Scientists from Oak Ridge National Laboratory (ORNL) discovered a new chemical recipe that could reduce the chance of lithium-ion batteries catching fire, Ars Technica reports. ORNL Physicist Gabriel Veith is concerned manufacturers may be unwilling to overhaul production to include non-flammable solid electrodes. In response, Veith said he and his team are researching how to change the current electrolyte recipe in the batteries, inspired by a cornstarch and water composite – called “oobleck” – made in children’s science classes.
Why are lithium batteries dangerous?
Lithium batteries have two electrodes in a flammable lithium liquid, separated by a thin plastic sheet. When the sheet is damaged or breaks, the electrodes can touch and short the battery, producing heat. The heat ignites the liquid and causes a fire.
The FAA prohibits anything with a lithium-ion battery in checked luggage for this reason. Pack a vape, have it get thrown around in baggage handling, set in the plane’s belly, and that is another recipe: a fire disaster. The FAA reported 46 battery explosions in 2017.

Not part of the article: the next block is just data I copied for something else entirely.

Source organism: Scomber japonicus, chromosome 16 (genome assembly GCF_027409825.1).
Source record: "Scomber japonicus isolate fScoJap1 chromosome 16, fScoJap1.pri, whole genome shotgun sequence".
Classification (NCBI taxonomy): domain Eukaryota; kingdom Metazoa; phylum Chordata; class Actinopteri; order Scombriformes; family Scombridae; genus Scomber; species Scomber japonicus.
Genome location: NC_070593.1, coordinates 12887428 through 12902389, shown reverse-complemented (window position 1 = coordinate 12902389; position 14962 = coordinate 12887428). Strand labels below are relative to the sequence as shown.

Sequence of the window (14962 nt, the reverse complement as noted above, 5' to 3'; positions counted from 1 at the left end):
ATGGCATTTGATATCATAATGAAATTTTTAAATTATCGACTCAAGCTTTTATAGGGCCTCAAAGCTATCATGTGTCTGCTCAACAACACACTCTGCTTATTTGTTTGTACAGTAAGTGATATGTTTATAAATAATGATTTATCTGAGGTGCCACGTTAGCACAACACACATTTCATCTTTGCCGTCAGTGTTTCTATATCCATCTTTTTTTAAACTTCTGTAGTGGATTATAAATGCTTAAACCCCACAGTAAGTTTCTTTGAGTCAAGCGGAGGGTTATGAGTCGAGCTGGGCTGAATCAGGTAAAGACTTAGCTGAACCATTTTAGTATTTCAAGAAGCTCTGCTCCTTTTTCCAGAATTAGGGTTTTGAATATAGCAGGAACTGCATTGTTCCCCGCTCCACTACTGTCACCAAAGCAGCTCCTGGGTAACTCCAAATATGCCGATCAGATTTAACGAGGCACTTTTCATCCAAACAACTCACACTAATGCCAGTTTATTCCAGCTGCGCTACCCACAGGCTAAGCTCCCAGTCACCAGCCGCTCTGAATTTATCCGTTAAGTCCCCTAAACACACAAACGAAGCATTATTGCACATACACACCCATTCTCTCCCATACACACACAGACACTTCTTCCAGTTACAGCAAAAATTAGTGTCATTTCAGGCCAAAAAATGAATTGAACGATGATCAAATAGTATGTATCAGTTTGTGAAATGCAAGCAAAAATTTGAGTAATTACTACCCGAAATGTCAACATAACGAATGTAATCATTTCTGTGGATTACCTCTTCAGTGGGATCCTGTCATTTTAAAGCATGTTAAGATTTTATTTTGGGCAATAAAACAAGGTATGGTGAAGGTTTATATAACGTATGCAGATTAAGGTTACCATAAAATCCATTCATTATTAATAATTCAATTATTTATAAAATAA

So how do these fireproof batteries work?
The ORNL recipe calls to suspend silica nanoparticles in the lithium fluid, which act like a thickening agent under pressure, solidifying upon impact (like oobleck does when slapped or punched), and then slowly relaxing back to a loosely bonded state. This would essentially harden the lithium liquid enough to prevent the electrodes from touching.
Similar formulae are used in other fields, like liquid armor worn by skiers. Veith reported batteries produced this way would have take a little longer to charge, with a slightly lesser charge capacity. These minor drawbacks are easy to consider, though, when the counter is a life-threatening explosion. Veith says the recipe requires only minor modification to battery production. If vape battery manufacturers (predominantly based in Shenzhen, China) adopt the new recipe, it could have longstanding implications for the increased safety of vapes over cigarettes.